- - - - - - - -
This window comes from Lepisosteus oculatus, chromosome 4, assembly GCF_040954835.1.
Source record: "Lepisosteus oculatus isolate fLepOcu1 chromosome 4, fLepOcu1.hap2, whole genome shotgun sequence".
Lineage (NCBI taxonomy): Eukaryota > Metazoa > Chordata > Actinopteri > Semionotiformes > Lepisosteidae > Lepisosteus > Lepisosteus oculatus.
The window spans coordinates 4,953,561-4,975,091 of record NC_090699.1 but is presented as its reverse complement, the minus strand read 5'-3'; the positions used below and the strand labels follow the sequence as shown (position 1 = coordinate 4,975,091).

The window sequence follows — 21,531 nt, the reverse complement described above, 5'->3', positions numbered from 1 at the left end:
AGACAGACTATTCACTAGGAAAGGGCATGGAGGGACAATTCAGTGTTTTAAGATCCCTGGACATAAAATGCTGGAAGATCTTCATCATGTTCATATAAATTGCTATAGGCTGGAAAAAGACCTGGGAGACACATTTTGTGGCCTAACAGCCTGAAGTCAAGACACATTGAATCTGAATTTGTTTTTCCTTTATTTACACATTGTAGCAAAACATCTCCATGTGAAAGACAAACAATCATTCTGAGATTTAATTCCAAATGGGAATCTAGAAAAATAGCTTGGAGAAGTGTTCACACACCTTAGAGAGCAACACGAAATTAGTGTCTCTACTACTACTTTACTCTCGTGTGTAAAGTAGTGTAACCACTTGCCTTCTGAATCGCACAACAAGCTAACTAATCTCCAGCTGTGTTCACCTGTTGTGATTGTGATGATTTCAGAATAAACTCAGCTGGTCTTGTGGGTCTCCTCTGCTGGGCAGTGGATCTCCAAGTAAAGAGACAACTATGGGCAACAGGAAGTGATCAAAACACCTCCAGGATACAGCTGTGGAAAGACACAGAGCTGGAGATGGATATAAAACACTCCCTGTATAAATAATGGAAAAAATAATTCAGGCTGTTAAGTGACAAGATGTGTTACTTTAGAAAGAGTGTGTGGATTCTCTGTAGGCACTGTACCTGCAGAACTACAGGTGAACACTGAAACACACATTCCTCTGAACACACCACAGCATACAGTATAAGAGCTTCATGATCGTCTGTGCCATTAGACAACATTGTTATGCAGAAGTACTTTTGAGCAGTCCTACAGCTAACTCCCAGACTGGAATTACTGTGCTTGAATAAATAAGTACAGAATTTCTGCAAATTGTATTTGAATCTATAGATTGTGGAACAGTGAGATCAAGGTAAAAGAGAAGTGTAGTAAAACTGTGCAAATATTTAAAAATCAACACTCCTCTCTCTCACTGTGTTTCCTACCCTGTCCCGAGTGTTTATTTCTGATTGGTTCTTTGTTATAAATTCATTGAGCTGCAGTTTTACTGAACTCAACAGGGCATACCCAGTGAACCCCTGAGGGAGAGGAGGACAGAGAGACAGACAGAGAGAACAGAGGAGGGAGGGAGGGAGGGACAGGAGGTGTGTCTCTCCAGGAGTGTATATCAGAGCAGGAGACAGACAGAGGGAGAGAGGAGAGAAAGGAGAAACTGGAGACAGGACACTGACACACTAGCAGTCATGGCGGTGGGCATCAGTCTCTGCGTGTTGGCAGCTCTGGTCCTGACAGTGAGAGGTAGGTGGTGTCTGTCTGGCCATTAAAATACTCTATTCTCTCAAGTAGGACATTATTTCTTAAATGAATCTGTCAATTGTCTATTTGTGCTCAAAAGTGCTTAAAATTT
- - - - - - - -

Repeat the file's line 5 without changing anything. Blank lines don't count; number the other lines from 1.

The window sequence follows — 21,531 nt, the reverse complement described above, 5'->3', positions numbered from 1 at the left end: